Nor'easter Could Bring a Dusting, or Heavy Snow, to NYC and Coast; Storm Team 4 Closely Monitoring System - NBC New York
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Nor'easter Could Bring a Dusting, or Heavy Snow, to NYC and Coast; Storm Team 4 Closely Monitoring System

Storm Team 4 says the active weather pattern is expected to continue through the remainder of March, meaning even more serious storms are possible

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    NEWSLETTERS

    Forecast for Sunday, March 18

    Storm Team 4's Erica Grow has your forecast for Sunday, March 18.

    (Published Sunday, March 18, 2018)

    What to Know

    • A fourth nor'easter may hammer the tri-state early next week, impacting the area Tuesday night into Wednesday morning

    • The first three nor'easters cut power to hundreds of thousands of people and wreaked havoc on the region's transit systems

    • Storm Team 4 says the active weather pattern is expected to continue through remainder of March, meaning more serious storms are possible

    This story is from Saturday. Click here for the latest updates on the storm.

    The latest track for what could be the fourth nor'easter to hit the tri-state in less than a month, this time landing on the first day of spring, includes potentially good news for the region. 

    The data shows the storm tracking south and staying farther out to sea, which means the tri-state would see less rain, snow and wind, Storm Team 4 says.

    However, Storm Team 4 warned that it is too early to know with any certainty, and that the storm could track farther north than current model predictions, bringing a heavy period of accumulating snow and a wintry mix to the city and coast. 

    At this point, it looks like the storm would impact the tri-state Tuesday night into Wednesday morning. Storm Team 4 says clouds would develop Tuesday — the first day of spring — before the mix of rain and snow arrives in the evening. 

    Even if the storm does track north, March's warming temperatures and high sun angle would likely prevent a significant accumulation of snow, according to Storm Team 4.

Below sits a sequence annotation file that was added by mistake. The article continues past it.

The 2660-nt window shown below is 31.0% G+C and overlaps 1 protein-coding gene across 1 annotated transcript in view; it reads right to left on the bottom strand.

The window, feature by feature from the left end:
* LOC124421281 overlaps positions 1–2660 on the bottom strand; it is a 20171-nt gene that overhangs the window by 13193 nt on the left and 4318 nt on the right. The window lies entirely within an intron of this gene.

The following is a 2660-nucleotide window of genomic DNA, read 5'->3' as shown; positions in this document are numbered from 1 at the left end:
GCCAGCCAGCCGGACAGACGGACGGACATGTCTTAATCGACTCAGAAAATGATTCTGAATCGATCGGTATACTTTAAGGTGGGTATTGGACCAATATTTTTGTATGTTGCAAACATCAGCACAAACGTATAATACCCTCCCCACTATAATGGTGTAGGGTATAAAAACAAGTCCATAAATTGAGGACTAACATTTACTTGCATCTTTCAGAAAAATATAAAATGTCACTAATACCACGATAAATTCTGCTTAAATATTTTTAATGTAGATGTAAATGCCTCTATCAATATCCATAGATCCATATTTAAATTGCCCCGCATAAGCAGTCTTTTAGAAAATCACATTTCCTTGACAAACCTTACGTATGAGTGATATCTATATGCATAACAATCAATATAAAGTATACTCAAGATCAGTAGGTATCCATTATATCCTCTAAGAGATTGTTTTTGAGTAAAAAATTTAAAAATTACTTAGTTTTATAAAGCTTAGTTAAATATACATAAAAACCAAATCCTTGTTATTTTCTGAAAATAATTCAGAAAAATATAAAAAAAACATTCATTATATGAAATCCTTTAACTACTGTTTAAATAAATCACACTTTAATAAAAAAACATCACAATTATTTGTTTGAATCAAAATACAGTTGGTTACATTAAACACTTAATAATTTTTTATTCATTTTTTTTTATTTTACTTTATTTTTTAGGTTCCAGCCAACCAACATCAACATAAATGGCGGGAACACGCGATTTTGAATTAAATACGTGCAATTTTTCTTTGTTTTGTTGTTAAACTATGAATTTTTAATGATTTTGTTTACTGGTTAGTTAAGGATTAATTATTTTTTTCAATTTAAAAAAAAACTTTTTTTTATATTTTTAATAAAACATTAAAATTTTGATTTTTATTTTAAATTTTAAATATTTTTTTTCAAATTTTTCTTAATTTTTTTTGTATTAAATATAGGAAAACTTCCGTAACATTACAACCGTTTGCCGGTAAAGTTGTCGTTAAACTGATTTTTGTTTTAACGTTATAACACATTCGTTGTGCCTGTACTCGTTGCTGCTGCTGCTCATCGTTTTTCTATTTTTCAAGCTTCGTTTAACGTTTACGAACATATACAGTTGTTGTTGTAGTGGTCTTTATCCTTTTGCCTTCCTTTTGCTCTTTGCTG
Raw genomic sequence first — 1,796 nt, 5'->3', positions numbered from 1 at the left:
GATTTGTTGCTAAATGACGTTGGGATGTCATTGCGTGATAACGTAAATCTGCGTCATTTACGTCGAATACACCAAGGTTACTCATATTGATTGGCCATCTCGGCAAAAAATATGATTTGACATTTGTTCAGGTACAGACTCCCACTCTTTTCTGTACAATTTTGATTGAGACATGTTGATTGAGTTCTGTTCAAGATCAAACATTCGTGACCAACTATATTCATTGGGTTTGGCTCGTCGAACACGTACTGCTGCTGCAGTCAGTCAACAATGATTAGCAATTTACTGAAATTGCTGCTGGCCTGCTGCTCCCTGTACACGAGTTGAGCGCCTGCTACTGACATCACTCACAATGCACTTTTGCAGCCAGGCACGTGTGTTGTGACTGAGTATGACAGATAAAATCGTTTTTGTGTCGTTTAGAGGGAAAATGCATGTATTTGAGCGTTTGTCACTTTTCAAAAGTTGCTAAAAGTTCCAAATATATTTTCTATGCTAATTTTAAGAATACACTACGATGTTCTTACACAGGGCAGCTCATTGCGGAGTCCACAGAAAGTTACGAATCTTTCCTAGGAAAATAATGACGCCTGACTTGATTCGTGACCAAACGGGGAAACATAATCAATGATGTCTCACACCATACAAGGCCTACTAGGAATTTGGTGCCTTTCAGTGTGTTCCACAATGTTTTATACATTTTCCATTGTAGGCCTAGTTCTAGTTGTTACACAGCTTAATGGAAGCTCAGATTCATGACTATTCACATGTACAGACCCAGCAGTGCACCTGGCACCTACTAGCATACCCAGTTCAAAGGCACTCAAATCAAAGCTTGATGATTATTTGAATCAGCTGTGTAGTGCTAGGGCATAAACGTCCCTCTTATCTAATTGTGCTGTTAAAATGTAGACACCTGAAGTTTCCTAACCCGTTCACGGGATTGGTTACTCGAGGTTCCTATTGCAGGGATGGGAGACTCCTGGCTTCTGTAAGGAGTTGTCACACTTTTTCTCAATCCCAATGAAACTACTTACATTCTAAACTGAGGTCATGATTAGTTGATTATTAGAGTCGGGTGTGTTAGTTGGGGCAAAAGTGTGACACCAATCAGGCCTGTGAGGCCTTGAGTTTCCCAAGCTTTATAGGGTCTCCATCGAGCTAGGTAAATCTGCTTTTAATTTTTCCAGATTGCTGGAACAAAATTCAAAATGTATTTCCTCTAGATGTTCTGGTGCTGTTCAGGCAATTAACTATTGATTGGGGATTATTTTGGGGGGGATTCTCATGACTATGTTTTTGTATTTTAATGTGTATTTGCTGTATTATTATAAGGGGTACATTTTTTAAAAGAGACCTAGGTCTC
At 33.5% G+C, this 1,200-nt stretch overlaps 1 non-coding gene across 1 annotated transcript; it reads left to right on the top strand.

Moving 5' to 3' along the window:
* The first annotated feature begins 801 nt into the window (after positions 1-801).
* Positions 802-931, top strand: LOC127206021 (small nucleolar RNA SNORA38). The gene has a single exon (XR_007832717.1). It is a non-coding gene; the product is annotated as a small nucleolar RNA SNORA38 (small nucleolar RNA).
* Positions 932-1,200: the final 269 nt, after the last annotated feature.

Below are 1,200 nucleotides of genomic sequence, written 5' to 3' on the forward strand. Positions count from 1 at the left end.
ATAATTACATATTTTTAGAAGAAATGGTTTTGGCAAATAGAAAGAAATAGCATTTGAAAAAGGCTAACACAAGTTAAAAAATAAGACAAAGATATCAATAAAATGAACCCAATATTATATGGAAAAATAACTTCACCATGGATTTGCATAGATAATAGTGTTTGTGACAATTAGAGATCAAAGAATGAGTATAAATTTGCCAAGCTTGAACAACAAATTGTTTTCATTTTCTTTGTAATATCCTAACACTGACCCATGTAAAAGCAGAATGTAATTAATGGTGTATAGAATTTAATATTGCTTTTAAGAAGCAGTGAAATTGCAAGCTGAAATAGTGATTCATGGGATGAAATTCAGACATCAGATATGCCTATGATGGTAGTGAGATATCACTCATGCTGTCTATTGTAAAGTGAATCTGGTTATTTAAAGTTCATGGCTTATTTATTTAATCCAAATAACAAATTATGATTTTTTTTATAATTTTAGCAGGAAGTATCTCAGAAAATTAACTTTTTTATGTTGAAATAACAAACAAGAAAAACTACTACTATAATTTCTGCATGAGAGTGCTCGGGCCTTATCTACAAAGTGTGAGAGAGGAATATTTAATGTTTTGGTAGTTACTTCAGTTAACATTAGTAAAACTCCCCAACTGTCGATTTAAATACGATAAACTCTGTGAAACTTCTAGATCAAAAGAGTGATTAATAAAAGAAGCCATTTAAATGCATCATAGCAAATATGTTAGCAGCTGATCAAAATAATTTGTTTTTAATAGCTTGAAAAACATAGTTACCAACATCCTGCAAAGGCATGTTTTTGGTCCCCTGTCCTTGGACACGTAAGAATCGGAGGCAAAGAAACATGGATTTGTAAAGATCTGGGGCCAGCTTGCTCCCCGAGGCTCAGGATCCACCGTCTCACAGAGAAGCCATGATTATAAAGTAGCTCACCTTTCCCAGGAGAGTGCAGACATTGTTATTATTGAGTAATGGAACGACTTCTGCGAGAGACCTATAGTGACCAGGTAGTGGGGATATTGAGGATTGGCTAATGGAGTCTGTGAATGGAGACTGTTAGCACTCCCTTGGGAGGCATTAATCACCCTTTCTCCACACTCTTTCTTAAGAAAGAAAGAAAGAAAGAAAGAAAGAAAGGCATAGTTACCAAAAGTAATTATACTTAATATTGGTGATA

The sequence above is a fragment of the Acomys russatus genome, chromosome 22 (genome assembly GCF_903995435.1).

Storm Team 4 Breaks Down Lingering Effects of 4th Nor'easterStorm Team 4 Breaks Down Lingering Effects of 4th Nor'easter

    The exact timing, phasing, track and intensity of this nor'easter remain highly variable, but more clarity should come as the system continues to develop, Storm Team 4 says. 

    Temperatures are expected to remain in the low-to-mid 40s into Tuesday, but highs may approach 50 by Friday. Temperatures will drop into the 20s overnight ahead of the New York City Half Marathon on Sunday, when skies will be sunny.

    The potential fourth significant winter storm comes on the heels of a trio of deadly nor’easters that ravaged parts of the tri-state this month, knocking out power to hundreds of thousands of people and crippling East Coast travel.

    Storm Team 4 says the active weather pattern is expected to continue for the remainder of March, meaning even more serious storms are possible.

    Four'easter: See the Wrath of March's Latest SnowstormFour'easter: See the Wrath of March's Latest Snowstorm

    The first nor’easter in the series, on March 2, canceled thousands of flights and wreaked havoc on the region’s commuter rail systems, including Amtrak, which shut down its popular Northeast Corridor. It hit New Jersey and the Hudson Valley hardest, with Sussex County seeing more than 13 inches of snow and parts of Orange County getting more than 9 inches. 

    The second, on March 7, knocked power out for hundreds of thousands of people in New Jersey and the Hudson Valley. Rockland and Orange counties recorded more than 20 inches and Passaic and Essex counties saw more than 20 inches.

    The third, on March 12, grazed most of the tri-state but hammered Long Island and Connecticut with snow. Southampton got more than 18 inches and Newtown recorded 11 inches.

    At least three people in the tri-state were killed in the nor’easters: an 11-year-old Hudson Valley boy was hit by a tree during the first; an 88-year-old woman was hit by a tree outside her Hudson Valley home during the second; and an unidentified New Jersey driver was electrocuted when he drove onto a live wire.

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